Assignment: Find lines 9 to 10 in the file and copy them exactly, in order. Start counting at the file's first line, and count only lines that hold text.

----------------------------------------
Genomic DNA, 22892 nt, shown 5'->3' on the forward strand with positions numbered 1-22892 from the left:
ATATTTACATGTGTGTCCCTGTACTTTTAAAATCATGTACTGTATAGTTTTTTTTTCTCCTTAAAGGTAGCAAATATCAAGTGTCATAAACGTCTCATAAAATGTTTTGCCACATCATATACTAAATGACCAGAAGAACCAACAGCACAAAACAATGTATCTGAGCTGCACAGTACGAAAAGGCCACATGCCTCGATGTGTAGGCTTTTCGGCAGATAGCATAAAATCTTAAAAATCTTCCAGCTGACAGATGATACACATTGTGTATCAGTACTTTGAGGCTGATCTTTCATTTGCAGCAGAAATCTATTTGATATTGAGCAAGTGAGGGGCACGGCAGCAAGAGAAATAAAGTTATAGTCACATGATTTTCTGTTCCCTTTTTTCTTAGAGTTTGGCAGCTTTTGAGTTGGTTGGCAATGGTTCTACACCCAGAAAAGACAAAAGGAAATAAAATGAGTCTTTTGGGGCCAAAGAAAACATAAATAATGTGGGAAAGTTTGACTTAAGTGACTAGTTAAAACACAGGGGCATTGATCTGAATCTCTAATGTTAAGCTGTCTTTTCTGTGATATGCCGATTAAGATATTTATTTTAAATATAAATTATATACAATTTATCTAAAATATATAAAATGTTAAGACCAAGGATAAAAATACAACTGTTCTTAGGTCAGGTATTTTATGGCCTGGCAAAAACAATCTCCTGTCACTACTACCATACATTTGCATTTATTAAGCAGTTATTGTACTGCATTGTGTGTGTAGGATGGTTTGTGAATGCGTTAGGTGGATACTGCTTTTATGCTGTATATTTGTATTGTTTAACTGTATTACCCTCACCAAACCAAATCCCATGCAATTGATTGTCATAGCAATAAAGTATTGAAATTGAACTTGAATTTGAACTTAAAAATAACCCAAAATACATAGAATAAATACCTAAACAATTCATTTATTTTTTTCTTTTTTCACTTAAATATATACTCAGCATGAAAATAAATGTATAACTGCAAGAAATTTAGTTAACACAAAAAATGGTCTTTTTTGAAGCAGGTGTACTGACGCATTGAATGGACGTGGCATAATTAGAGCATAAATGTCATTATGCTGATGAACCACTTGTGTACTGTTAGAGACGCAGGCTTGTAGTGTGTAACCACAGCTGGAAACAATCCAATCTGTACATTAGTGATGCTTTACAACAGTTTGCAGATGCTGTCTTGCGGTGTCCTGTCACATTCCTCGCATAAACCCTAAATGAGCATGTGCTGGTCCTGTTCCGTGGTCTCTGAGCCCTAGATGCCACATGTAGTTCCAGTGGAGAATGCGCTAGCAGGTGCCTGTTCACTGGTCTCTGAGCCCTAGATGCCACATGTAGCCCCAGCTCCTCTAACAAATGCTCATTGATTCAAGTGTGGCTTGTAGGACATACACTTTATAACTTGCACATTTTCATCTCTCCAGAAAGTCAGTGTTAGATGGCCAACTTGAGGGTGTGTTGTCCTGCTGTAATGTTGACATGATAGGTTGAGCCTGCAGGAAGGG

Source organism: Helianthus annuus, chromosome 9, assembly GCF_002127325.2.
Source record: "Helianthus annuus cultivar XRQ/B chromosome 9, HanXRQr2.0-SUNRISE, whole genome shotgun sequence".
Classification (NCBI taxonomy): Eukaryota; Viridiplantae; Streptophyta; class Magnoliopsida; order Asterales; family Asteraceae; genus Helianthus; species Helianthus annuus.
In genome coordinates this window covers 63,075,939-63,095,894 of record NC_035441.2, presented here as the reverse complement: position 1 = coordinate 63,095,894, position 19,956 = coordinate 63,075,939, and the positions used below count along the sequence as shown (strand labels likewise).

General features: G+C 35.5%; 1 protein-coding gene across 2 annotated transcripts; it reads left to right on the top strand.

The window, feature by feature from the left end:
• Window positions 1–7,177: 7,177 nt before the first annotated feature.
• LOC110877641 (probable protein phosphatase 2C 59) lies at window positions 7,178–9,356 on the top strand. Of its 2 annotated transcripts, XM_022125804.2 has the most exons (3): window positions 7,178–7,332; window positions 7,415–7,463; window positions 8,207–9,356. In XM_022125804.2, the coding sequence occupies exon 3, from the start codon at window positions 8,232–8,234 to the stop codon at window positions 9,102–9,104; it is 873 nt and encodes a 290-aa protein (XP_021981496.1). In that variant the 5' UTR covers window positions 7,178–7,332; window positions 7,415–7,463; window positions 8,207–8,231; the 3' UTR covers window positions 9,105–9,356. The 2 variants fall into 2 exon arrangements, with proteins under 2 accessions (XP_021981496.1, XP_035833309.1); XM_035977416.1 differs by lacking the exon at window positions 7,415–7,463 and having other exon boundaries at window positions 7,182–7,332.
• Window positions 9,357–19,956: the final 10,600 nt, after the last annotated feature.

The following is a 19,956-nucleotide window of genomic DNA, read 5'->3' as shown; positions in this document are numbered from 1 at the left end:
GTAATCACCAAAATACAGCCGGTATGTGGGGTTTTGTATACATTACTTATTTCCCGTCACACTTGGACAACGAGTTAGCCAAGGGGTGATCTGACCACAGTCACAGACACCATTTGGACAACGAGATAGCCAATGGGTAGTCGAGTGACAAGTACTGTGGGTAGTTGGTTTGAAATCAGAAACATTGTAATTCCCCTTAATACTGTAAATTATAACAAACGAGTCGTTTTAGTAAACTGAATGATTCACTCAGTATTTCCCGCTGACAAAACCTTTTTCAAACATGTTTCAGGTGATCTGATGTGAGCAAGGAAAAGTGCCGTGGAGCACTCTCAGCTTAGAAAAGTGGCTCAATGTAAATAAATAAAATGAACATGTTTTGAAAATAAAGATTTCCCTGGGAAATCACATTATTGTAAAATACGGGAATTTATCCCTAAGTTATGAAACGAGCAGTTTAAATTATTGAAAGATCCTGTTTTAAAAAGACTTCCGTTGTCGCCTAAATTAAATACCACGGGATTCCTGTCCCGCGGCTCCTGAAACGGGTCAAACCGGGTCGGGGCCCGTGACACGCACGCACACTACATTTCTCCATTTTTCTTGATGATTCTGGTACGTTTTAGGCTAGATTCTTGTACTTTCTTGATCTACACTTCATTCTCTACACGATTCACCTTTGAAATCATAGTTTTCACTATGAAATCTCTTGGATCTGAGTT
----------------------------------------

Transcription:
• Window positions 1–7,177: 7,177 nt before the first annotated feature.
• LOC110877641 (probable protein phosphatase 2C 59) lies at window positions 7,178–9,356 on the top strand. Of its 2 annotated transcripts, XM_022125804.2 has the most exons (3): window positions 7,178–7,332; window positions 7,415–7,463; window positions 8,207–9,356. In XM_022125804.2, the coding sequence occupies exon 3, from the start codon at window positions 8,232–8,234 to the stop codon at window positions 9,102–9,104; it is 873 nt and encodes a 290-aa protein (XP_021981496.1). In that variant the 5' UTR covers window positions 7,178–7,332; window positions 7,415–7,463; window positions 8,207–8,231; the 3' UTR covers window positions 9,105–9,356. The 2 variants fall into 2 exon arrangements, with proteins under 2 accessions (XP_021981496.1, XP_035833309.1); XM_035977416.1 differs by lacking the exon at window positions 7,415–7,463 and having other exon boundaries at window positions 7,182–7,332.